Killer whales sink sailboat again in the Strait of Gibraltar

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sailboat sunk by orcas
ASSSA

Infamous orcas ‘Gladis’ have struck again in the Strait of Gibraltar. On Sunday the sailboat Alborán Cognac sank after encountering these marine mammals. This is the first ship sunk by orcas this year. This brings the total number of shipwrecks since 2020 to seven.

According to the Spanish Coast Guard, the two crew members of the Alborán Cognac requested evacuation around 9.00 am on Sunday. Their ship was badly damaged by the attack 14 miles off the coast of Cape Espartel, in Moroccan waters. The orca attack had damaged the rudder and left a hole in the hull, causing the 50-foot sailboat to sink.

In response, a rescue helicopter was deployed and the nearby tanker ship MT Lascaux was asked to assist. The crew was instructed to wear life jackets and activate the AIS (Automatic Identification System). An hour after the first distress signal, the two sailors were safely aboard the tanker ship. However, the sailboat could not be saved and eventually sank.

Behaviour of the orcas

According to experts from the Grupo de Trabajo Orca Atlántica (GTOA), attacks by the ‘Gladis’ killer whales, a group of 15 animals, have been a well-known phenomenon since May 2020. These killer whales are part of a population of approximately 37 animals that live between the north of the Iberian Peninsula and the Strait of Gibraltar. They have already sunk seven ships, including five sailing boats and two Moroccan fishing boats.

The orca protagonists of these incidents are called Gladis. That is an allusion to one of their first local names, ‘killer whale Gladiator’. To distinguish them from each other, they were also given a surname and thus White Gladis, Gray Gladis and Black Gladis were born.

Cogesa Expats

The last boat to be sunk due to a ‘collision’ with orcas was the Grazie Mama II. This sailing yacht was attacked by a group of orcas for 45 minutes. The boat was so badly damaged that it eventually began to sink near the port of Tangier. The crew was able to be brought to safety in time.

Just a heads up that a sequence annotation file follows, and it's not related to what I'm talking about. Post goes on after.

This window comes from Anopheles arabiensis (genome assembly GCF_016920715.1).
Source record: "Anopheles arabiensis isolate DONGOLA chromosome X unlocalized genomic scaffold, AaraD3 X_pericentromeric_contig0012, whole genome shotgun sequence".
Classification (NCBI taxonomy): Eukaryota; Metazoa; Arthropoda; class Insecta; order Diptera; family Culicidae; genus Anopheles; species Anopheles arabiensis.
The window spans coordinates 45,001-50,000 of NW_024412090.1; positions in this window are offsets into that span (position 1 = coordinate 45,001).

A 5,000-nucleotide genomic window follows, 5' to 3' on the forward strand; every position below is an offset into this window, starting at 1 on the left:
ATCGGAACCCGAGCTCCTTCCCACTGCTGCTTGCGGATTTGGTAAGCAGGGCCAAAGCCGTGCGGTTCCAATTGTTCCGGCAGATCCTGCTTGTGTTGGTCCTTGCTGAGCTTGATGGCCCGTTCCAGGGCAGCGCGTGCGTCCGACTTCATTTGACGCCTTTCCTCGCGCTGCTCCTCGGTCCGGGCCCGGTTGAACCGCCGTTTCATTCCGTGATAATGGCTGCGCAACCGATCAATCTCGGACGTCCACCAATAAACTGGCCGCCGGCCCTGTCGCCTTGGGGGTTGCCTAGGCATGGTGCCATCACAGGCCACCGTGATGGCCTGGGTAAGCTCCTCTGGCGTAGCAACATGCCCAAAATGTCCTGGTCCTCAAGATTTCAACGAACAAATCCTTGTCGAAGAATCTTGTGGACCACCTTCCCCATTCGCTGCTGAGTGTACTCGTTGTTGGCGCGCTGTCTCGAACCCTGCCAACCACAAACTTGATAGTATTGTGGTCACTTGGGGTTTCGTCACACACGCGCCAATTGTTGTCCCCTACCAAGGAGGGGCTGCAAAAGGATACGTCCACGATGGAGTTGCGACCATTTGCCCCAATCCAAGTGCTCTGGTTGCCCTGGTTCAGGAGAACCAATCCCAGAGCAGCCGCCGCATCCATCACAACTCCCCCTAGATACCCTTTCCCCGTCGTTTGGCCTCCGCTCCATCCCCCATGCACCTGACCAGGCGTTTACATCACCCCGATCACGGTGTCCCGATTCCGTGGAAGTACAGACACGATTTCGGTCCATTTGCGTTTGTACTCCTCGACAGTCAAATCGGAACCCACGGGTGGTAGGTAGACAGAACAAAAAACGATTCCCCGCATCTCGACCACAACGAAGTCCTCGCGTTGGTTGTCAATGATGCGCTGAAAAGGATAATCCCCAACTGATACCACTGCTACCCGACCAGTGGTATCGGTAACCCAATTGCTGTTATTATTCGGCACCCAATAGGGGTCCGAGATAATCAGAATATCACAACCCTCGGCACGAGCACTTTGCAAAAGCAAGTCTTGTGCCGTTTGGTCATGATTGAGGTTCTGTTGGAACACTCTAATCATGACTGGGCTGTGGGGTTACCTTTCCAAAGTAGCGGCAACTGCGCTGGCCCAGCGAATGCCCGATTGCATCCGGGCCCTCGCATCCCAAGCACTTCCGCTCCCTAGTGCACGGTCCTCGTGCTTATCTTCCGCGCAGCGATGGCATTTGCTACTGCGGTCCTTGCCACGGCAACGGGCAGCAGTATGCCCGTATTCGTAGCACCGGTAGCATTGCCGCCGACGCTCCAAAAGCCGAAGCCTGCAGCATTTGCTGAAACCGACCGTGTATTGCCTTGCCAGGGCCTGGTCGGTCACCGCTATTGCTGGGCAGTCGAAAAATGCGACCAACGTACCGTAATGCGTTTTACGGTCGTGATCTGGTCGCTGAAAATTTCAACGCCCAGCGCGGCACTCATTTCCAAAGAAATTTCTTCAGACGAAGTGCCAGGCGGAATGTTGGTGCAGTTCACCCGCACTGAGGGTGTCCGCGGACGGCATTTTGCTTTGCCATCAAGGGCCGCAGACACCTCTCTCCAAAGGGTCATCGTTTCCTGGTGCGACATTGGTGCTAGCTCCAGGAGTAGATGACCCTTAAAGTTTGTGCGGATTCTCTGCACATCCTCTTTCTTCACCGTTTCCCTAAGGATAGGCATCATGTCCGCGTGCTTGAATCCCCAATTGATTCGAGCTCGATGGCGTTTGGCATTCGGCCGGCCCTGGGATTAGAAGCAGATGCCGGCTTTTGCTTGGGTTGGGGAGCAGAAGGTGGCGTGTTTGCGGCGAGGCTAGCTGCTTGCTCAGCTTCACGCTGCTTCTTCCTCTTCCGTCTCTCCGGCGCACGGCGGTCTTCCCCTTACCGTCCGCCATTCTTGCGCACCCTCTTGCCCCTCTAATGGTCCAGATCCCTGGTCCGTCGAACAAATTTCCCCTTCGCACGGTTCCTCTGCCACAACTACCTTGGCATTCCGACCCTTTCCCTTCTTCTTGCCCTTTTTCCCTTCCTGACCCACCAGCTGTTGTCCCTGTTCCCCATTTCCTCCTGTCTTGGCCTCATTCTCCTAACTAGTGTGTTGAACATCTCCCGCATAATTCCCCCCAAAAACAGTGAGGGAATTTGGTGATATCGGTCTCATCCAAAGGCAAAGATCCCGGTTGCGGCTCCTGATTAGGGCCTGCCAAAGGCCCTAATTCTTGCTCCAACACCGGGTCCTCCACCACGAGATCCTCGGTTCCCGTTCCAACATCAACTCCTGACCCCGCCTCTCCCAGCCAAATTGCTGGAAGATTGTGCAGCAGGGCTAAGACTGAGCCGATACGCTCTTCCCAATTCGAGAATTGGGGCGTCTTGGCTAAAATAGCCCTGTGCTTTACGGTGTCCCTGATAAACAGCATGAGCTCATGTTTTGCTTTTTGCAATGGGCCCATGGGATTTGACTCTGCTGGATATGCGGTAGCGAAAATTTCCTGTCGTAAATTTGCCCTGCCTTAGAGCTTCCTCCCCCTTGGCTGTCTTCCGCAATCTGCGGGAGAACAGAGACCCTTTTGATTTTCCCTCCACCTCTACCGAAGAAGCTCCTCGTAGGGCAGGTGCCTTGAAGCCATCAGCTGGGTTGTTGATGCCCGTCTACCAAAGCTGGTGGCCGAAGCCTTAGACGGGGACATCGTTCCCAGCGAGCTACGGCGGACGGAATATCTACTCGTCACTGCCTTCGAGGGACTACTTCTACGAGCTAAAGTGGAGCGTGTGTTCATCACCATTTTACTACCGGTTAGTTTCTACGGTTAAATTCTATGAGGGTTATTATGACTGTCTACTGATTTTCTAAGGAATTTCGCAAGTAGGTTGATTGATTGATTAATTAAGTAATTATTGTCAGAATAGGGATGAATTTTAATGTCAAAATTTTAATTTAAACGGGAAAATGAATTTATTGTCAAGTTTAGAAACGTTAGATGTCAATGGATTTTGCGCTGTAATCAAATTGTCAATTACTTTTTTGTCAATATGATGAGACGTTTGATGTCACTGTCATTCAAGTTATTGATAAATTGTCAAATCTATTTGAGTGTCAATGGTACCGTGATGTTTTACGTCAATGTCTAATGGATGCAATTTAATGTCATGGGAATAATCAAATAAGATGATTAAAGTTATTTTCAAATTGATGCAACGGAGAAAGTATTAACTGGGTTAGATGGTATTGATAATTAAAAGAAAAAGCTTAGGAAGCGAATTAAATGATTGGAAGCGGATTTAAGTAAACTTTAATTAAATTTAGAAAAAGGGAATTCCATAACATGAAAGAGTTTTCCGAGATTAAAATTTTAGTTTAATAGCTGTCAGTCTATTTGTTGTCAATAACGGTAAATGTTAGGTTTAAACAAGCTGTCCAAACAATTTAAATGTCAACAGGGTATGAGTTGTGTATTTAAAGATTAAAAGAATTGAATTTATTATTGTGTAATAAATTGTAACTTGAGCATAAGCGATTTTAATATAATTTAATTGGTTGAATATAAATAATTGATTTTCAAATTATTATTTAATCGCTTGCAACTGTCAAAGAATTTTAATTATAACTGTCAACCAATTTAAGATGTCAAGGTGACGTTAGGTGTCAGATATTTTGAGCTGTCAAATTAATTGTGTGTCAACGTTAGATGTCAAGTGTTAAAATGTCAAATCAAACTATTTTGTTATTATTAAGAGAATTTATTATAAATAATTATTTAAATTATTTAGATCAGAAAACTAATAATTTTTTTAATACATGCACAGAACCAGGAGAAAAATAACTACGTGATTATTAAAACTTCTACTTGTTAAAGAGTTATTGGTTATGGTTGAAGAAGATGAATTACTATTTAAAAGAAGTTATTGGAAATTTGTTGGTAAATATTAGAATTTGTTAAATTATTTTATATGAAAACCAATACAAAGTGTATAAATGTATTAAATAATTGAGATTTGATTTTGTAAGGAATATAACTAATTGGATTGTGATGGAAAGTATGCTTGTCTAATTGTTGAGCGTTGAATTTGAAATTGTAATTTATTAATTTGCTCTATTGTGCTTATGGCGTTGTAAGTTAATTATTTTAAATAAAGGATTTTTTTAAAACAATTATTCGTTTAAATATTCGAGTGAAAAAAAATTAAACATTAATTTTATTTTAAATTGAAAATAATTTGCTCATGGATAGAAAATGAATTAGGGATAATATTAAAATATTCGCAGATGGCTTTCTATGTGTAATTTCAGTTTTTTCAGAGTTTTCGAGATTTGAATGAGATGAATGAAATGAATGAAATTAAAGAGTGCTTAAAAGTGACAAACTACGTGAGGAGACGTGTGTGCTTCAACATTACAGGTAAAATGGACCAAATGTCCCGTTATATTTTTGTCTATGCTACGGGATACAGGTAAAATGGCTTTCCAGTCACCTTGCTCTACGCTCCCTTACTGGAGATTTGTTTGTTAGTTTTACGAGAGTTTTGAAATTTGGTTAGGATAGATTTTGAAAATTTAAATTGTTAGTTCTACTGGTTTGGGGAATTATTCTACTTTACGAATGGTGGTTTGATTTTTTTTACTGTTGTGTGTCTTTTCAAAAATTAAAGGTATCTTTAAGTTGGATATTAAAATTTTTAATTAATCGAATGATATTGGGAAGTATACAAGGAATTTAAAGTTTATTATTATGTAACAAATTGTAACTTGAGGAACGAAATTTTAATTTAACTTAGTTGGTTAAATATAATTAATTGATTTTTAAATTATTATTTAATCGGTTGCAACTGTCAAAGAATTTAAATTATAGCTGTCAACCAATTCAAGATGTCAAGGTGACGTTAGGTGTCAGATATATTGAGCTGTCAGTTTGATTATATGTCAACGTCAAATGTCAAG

Non-intentional attacks

Alfredo López is a marine biologist and emphasises that these behaviours are not targeted attacks. Rather, it seems like a learned behaviour that may be related to their curiosity, playfulness, or some form of precaution. “They don’t act like a battering ram to attack and sink a boat, although they could if that was their intention,” López told El País.

Precautionary actions

The Ministry of Transport and Mobility Sostenible has published guidelines for skippers navigating the Gulf of Cádiz and the Strait of Gibraltar. A first recommendation is not to stop, but to sail to the coast. Get away from the deep waters where the orcas normally reside as quickly as possible. It is also important to minimise movements on board. This can prevent injuries or falls overboard. Furthermore, no measures may be taken that could injure or irritate the orcas. Skippers should always report an encounter with orcas to the nearest rescue center.

App Orcinus

For those who plan to go sailing in areas where orcas are active, it may be useful to download the Orcinus app. When someone on board a ship spots a group of orcas, that person activates the application and writes down the coordinates. In this way, scientists connected to the app can track the routes of the orcas and possibly warn shipping in certain areas in time.

Also read: Orcas make sailboat rudderless in A Coruña

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